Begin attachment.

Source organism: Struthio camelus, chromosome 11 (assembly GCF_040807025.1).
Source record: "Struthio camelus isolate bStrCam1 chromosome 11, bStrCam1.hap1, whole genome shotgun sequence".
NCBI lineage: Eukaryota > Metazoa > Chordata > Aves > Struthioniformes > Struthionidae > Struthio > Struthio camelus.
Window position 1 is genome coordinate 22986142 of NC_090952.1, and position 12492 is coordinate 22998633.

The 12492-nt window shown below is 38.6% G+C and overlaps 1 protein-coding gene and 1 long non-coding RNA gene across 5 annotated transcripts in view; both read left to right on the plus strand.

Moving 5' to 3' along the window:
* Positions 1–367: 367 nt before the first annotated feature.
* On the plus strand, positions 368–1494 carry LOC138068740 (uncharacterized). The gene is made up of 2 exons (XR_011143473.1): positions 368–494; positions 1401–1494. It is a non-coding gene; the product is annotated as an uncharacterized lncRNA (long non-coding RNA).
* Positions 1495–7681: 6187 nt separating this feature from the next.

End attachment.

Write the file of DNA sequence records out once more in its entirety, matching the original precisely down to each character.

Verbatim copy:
Source organism: Struthio camelus, chromosome 11 (assembly GCF_040807025.1).
Source record: "Struthio camelus isolate bStrCam1 chromosome 11, bStrCam1.hap1, whole genome shotgun sequence".
NCBI lineage: Eukaryota > Metazoa > Chordata > Aves > Struthioniformes > Struthionidae > Struthio > Struthio camelus.
Window position 1 is genome coordinate 22986142 of NC_090952.1, and position 12492 is coordinate 22998633.

The 12492-nt window shown below is 38.6% G+C and overlaps 1 protein-coding gene and 1 long non-coding RNA gene across 5 annotated transcripts in view; both read left to right on the plus strand.

Moving 5' to 3' along the window:
* Positions 1–367: 367 nt before the first annotated feature.
* On the plus strand, positions 368–1494 carry LOC138068740 (uncharacterized). The gene is made up of 2 exons (XR_011143473.1): positions 368–494; positions 1401–1494. It is a non-coding gene; the product is annotated as an uncharacterized lncRNA (long non-coding RNA).
* Positions 1495–7681: 6187 nt separating this feature from the next.